By MEL ROTHENBURGER
GETTING READY for spring is hard work, but fun work. Winter, not so much.
Spring is all about rebirth, sunny days, planting and cleansing.
Winter, on the other hand, is about shutting down, girding for inclement weather, ever-shorter days, and waiting it out.
Having lived both in the city and in the country, I can tell you that when it comes to the change of seasons, everything in the country is bigger.
Winter, for example, isn’t about scraping windshields and sidewalks (because there are no sidewalks), dealing with annoying windrows left by the City plows, or shoveling out driveways to keep things nice and tidy.
In the country, it’s about struggling to maintain access, as in, can I get my vehicle off the main road and somewhere near the house, as opposed to hiking in with snowshoes.
A friend of mine, who also lives in the country (Area P, in fact), told me a couple of weeks ago, as we were discussing the weather, that his driveway is 1,200 ft. long.
“I have no idea how long my driveway is,” I admitted. “I’m not that anal about it.”
I thought that last part was a clever comeback, as if to say, “Yeah, everybody has long driveways in the country, we just deal with it.”
Rural man stuff.
Truth is, when the first snowfall hit us a few Sundays ago, I was unprepared. The fall weather had been so pleasant I’d allowed myself to fall behind, so to speak, even though I know damn well the first snow hits like clockwork the second or third week of November.
As a result, I found myself hooking up the big plow and bucket to the trusty McCormick as it snowed, instead of being ready as I should have been.
Rural people with long driveways use a variety of contraptions to deal with snow. Myself, I’m thankful every winter’s day for my four-wheel-drive chained-up tractor.
Others get by with a really good yard tractor, but a heavy snowfall will quickly overwhelm it. Various ATVs and skid steers, and occasionally a front-mounted plow on a pickup truck, are other popular methods.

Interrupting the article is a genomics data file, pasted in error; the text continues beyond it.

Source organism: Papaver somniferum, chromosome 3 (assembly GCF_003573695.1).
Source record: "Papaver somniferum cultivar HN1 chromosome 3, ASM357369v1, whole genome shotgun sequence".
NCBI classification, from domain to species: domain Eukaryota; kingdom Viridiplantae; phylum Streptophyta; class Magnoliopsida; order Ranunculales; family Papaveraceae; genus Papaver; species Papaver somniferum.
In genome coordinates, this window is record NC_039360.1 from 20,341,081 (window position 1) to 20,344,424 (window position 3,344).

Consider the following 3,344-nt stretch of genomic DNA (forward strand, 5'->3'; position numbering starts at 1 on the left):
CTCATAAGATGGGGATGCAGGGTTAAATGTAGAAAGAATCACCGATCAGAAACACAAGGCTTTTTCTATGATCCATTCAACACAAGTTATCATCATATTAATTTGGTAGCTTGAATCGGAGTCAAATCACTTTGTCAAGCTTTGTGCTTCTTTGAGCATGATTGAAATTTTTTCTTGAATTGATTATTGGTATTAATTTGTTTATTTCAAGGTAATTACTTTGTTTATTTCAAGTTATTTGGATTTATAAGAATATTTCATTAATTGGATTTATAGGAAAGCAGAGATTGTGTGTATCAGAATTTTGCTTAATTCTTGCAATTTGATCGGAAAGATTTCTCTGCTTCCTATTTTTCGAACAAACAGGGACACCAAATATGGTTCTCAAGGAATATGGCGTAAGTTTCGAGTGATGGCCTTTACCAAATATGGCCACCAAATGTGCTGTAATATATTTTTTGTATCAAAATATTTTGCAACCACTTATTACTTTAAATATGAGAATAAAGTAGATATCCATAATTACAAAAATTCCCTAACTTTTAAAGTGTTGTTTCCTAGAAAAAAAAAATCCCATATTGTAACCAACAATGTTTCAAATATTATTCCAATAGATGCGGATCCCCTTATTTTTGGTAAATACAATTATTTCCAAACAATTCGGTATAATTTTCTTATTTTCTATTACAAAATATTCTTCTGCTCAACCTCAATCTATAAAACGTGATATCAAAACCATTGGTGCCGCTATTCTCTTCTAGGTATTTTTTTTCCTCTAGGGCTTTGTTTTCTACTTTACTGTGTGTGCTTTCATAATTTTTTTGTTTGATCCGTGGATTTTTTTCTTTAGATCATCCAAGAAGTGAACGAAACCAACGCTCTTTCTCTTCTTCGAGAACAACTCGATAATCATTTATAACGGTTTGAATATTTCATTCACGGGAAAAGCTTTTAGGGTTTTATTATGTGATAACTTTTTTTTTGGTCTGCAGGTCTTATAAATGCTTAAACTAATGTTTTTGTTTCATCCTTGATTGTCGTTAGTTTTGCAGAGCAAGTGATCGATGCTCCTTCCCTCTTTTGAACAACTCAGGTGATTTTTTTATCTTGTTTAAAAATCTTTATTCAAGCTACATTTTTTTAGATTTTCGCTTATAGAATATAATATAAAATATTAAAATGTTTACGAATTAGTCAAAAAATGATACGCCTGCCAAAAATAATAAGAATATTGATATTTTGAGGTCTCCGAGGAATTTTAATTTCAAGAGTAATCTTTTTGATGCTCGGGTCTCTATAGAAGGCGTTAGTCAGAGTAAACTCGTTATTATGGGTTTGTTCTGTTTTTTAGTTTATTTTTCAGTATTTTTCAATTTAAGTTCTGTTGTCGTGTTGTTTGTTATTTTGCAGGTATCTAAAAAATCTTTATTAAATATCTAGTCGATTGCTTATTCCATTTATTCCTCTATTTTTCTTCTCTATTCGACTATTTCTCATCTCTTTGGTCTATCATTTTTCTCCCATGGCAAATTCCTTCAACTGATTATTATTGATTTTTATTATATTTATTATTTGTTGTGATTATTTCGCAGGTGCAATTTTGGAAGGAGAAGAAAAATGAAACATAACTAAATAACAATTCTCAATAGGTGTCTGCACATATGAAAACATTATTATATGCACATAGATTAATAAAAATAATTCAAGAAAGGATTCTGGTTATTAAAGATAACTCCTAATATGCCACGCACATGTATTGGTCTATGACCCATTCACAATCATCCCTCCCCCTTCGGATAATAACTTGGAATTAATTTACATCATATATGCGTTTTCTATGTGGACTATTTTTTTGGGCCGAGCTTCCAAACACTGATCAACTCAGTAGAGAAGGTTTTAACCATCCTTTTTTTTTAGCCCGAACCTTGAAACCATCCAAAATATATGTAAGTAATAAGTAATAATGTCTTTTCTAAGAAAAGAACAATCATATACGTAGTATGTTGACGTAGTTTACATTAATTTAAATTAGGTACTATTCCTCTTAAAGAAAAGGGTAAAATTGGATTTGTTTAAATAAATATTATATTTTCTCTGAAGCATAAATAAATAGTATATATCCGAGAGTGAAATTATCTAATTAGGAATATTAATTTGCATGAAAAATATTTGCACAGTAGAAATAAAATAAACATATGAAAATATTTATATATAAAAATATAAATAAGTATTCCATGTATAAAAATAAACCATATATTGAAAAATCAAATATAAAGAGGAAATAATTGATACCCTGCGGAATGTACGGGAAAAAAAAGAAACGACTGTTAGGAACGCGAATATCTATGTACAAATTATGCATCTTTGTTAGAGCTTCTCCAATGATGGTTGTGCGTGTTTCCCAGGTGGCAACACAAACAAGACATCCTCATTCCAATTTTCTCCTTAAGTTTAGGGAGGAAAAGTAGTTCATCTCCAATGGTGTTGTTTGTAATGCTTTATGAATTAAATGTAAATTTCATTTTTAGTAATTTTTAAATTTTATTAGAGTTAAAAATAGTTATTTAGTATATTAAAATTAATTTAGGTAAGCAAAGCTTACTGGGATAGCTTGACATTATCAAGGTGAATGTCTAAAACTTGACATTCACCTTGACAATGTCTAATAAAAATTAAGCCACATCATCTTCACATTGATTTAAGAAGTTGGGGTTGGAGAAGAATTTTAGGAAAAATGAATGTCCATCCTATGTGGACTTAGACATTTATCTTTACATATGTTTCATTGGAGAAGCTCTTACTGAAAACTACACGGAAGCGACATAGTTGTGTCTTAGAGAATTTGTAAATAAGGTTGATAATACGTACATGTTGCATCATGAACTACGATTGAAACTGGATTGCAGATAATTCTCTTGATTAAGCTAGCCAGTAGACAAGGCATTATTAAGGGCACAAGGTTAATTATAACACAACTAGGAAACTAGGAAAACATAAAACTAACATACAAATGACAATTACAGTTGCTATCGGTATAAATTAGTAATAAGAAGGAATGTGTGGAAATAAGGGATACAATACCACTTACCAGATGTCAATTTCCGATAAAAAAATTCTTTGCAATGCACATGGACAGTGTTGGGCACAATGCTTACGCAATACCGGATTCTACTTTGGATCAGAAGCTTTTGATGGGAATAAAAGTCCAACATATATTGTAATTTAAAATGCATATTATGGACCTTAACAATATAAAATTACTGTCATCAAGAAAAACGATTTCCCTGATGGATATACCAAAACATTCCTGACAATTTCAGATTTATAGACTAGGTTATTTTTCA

Longer driveways aren’t the whole story, of course. Tarping is an important pre-winter chore for those of us who don’t have big equipment sheds to keep hay bailers and the like out of the weather. There’s a full day’s work right there,
Depending on whether you’re on a community water system, or draw your own water from a well or river, and what kind of system you use, there’s work to be done insulating the pump so it doesn’t freeze up — waking up one morning and finding there’s no water for a shower isn’t pleasant.
Again, depending on the situation, keeping the pump and pipes from freezing up can be a winter-long chore, especially when temperatures drop to the minus 10 or 20 range.
And, if you’ve got livestock, they need to be given extra attention during sub-zero weather to keep them well fed and as dry as possible. It isn’t easy in the snow-melt-rain-snow-melt kind of winters we’ve had in recent years.
All of these things, of course, are worth it for the special rewards that rural living brings, but when spring rolls around you can almost hear the collective sigh of relief from the countryside.
The above Living Rural column was first published in NewsKamloops.com.